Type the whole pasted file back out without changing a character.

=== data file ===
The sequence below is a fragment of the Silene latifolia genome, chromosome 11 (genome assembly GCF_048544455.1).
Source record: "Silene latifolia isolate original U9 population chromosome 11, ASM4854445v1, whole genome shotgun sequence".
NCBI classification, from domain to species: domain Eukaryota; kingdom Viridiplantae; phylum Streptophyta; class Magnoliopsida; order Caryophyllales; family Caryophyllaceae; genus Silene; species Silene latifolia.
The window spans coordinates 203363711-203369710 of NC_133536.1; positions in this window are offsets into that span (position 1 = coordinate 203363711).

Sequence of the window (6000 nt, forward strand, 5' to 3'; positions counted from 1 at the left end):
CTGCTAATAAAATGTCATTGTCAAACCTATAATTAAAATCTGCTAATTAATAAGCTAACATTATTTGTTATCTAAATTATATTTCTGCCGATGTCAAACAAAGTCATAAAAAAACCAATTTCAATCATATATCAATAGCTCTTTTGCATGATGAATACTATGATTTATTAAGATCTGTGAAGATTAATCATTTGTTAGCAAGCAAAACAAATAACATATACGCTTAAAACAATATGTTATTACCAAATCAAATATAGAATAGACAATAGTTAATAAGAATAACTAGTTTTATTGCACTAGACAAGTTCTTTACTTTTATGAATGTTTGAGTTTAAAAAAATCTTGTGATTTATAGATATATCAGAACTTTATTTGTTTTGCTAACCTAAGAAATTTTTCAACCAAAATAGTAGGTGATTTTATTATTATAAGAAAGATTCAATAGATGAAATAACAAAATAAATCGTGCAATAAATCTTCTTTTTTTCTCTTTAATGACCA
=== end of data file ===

The sequence below is a fragment of the Silene latifolia genome, chromosome 11 (genome assembly GCF_048544455.1).
Source record: "Silene latifolia isolate original U9 population chromosome 11, ASM4854445v1, whole genome shotgun sequence".
NCBI classification, from domain to species: domain Eukaryota; kingdom Viridiplantae; phylum Streptophyta; class Magnoliopsida; order Caryophyllales; family Caryophyllaceae; genus Silene; species Silene latifolia.
The window spans coordinates 203363711-203369710 of NC_133536.1; positions in this window are offsets into that span (position 1 = coordinate 203363711).

Sequence of the window (6000 nt, forward strand, 5' to 3'; positions counted from 1 at the left end):
CTGCTAATAAAATGTCATTGTCAAACCTATAATTAAAATCTGCTAATTAATAAGCTAACATTATTTGTTATCTAAATTATATTTCTGCCGATGTCAAACAAAGTCATAAAAAAACCAATTTCAATCATATATCAATAGCTCTTTTGCATGATGAATACTATGATTTATTAAGATCTGTGAAGATTAATCATTTGTTAGCAAGCAAAACAAATAACATATACGCTTAAAACAATATGTTATTACCAAATCAAATATAGAATAGACAATAGTTAATAAGAATAACTAGTTTTATTGCACTAGACAAGTTCTTTACTTTTATGAATGTTTGAGTTTAAAAAAATCTTGTGATTTATAGATATATCAGAACTTTATTTGTTTTGCTAACCTAAGAAATTTTTCAACCAAAATAGTAGGTGATTTTATTATTATAAGAAAGATTCAATAGATGAAATAACAAAATAAATCGTGCAATAAATCTTCTTTTTTTCTCTTTAATGACCA